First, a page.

Ireland: The “Data Isle” of Europe
Updated: Sep 19, 2019
First published on LinkedIn by Garry Connolly on April 9th
2018 was a highly successful and eventful year for the data centre industry in Ireland. By far the highlight of the year only came to light recently when the Dublin Metro Area was recognised as Europe’s largest market for data centres by Jones Lang LaSalle (JLL), a global real estate advisory company and leading commentator on the data centre industry.
The report released by JLL in January of this year revealed that the Dublin Metro Area accounted for 25% of the overall European industry market share by year end 2018, with the nearest competitor London, recording a market share of 24%. A staggering achievement for Europe’s “Data Isle” and a strong endorsement for Ireland’s capability to supply the expertise, skills and overall regulatory environment needed to support the growth of the hosting industry.
The findings are in line with Host In Ireland’s own research conducted throughout the year tracking the state of the industry in Ireland.
A few of the key highlights include:
16 new data centres became operational over the course of 2018 with a further 28 now in development, the highest number level of activity we’ve seen yet. There are now 53 data centres in Ireland with ‘Hyperscales’ accounting for 72% of the market.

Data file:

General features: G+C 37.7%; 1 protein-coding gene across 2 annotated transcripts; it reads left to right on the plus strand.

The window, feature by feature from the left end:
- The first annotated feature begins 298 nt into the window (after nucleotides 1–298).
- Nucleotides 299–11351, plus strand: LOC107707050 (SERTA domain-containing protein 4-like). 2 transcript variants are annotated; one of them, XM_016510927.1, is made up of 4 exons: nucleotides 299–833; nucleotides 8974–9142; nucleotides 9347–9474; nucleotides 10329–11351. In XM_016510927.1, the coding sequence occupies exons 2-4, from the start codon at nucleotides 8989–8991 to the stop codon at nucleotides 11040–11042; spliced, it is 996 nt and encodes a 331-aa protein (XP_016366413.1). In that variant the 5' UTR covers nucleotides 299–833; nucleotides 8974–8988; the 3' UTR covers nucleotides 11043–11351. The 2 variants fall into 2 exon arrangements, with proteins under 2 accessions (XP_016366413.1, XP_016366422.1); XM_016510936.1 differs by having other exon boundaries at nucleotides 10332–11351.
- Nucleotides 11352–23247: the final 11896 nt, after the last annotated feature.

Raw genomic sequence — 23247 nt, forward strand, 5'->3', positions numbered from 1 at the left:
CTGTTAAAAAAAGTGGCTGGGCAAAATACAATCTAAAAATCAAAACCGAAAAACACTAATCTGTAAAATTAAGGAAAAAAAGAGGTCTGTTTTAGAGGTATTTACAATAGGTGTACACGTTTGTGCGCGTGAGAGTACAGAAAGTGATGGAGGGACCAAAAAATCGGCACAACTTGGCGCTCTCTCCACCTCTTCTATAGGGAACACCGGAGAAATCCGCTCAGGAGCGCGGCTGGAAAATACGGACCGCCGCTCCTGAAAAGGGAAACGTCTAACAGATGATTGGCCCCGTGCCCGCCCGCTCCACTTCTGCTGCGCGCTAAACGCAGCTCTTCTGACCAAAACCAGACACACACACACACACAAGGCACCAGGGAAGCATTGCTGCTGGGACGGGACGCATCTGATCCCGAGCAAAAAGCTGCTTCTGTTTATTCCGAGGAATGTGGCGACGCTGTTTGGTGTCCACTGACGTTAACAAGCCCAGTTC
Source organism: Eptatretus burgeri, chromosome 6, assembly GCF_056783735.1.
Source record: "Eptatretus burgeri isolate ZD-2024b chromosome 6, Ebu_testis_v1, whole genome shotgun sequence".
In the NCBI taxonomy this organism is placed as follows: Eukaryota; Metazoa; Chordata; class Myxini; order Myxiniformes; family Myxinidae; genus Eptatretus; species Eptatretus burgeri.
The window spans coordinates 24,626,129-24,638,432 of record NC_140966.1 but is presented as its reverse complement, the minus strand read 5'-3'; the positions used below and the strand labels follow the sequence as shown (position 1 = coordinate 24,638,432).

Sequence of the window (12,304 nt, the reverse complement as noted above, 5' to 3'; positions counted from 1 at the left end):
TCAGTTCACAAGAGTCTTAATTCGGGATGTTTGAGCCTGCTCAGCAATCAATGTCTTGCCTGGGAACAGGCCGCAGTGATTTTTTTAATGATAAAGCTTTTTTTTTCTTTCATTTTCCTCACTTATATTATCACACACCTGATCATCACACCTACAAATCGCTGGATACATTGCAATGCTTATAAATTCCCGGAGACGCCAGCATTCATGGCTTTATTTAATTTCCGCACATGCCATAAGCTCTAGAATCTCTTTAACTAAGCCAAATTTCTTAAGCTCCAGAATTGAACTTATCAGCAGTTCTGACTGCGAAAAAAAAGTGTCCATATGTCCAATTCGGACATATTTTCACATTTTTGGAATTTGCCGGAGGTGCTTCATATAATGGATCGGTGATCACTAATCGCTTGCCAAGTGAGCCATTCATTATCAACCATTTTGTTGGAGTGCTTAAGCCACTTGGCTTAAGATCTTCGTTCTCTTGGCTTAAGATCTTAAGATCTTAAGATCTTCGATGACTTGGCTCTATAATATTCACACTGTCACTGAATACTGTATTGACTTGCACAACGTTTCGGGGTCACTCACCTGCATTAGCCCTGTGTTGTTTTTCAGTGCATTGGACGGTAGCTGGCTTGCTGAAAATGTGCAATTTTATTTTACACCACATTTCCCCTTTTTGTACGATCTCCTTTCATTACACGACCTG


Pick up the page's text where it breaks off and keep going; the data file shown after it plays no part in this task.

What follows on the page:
Investment continues to rise in the sector with an impressive €1bn spent by hosting and cloud providers on construction alone in 2018 a number which is expected to rise to more than €1.3bn in 2019.
A recent IDA report highlighted that the hosting industry has created approximately 2,800 high quality, well remunerated roles in Ireland as of May 2018, a figure that is continuing to rise, in line with the growth of the industry.
It is becoming increasingly evident that Data Centres are an industry of real substance providing the Irish economy and companies with growing import and export opportunities.
The level of investment into Ireland from the hosting industry has brought about substantial opportunity for many Irish companies in recent years. Some have seen significant growth enabling them to export their skills and services across Europe, US and Asia. Ireland is now seen as a hosting industry leader, not due to the size of the market share we currently hold in Europe, but because of the hard work, skill and expertise built up by Irish companies and individuals in recent years which is now recognised internationally.
The accolade of Dublin being recognised as the largest data hosting cluster in Europe builds on over seven decades of foreign direct investment to the data industry. It is an achievement that collectively we should be proud of as it positions Ireland at the centre of innovation and a leader in a high growth industry.